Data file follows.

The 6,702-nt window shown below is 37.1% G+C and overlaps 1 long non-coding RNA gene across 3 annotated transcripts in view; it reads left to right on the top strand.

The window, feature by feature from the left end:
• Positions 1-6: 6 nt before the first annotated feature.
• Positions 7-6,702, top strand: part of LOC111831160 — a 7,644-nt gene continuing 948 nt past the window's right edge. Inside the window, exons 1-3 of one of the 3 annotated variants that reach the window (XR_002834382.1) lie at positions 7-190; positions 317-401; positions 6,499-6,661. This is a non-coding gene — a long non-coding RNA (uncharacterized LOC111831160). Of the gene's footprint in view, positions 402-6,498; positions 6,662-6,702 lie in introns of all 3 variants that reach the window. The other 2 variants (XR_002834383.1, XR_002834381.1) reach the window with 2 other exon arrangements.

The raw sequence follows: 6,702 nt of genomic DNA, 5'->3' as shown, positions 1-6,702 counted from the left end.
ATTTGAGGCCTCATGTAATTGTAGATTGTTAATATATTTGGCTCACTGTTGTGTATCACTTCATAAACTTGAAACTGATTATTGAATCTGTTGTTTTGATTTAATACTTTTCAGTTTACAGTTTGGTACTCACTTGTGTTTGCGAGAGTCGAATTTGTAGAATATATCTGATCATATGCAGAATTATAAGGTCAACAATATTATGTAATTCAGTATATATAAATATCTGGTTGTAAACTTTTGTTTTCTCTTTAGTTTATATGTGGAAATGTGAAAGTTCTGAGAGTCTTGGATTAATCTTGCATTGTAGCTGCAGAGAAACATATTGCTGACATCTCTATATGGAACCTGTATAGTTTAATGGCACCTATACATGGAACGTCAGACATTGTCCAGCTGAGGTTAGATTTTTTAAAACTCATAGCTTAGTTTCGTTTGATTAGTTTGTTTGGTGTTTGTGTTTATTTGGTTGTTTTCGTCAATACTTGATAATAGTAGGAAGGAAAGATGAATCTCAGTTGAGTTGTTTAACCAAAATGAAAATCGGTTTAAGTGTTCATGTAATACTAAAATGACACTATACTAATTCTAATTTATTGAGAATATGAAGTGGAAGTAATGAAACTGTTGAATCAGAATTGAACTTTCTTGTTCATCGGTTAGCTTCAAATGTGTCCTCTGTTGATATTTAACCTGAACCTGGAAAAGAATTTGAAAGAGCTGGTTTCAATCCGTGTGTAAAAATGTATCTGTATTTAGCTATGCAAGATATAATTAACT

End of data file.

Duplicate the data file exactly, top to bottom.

The 6,702-nt window shown below is 37.1% G+C and overlaps 1 long non-coding RNA gene across 3 annotated transcripts in view; it reads left to right on the top strand.

The window, feature by feature from the left end:
• Positions 1-6: 6 nt before the first annotated feature.
• Positions 7-6,702, top strand: part of LOC111831160 — a 7,644-nt gene continuing 948 nt past the window's right edge. Inside the window, exons 1-3 of one of the 3 annotated variants that reach the window (XR_002834382.1) lie at positions 7-190; positions 317-401; positions 6,499-6,661. This is a non-coding gene — a long non-coding RNA (uncharacterized LOC111831160). Of the gene's footprint in view, positions 402-6,498; positions 6,662-6,702 lie in introns of all 3 variants that reach the window. The other 2 variants (XR_002834383.1, XR_002834381.1) reach the window with 2 other exon arrangements.

The raw sequence follows: 6,702 nt of genomic DNA, 5'->3' as shown, positions 1-6,702 counted from the left end.
ATTTGAGGCCTCATGTAATTGTAGATTGTTAATATATTTGGCTCACTGTTGTGTATCACTTCATAAACTTGAAACTGATTATTGAATCTGTTGTTTTGATTTAATACTTTTCAGTTTACAGTTTGGTACTCACTTGTGTTTGCGAGAGTCGAATTTGTAGAATATATCTGATCATATGCAGAATTATAAGGTCAACAATATTATGTAATTCAGTATATATAAATATCTGGTTGTAAACTTTTGTTTTCTCTTTAGTTTATATGTGGAAATGTGAAAGTTCTGAGAGTCTTGGATTAATCTTGCATTGTAGCTGCAGAGAAACATATTGCTGACATCTCTATATGGAACCTGTATAGTTTAATGGCACCTATACATGGAACGTCAGACATTGTCCAGCTGAGGTTAGATTTTTTAAAACTCATAGCTTAGTTTCGTTTGATTAGTTTGTTTGGTGTTTGTGTTTATTTGGTTGTTTTCGTCAATACTTGATAATAGTAGGAAGGAAAGATGAATCTCAGTTGAGTTGTTTAACCAAAATGAAAATCGGTTTAAGTGTTCATGTAATACTAAAATGACACTATACTAATTCTAATTTATTGAGAATATGAAGTGGAAGTAATGAAACTGTTGAATCAGAATTGAACTTTCTTGTTCATCGGTTAGCTTCAAATGTGTCCTCTGTTGATATTTAACCTGAACCTGGAAAAGAATTTGAAAGAGCTGGTTTCAATCCGTGTGTAAAAATGTATCTGTATTTAGCTATGCAAGATATAATTAACT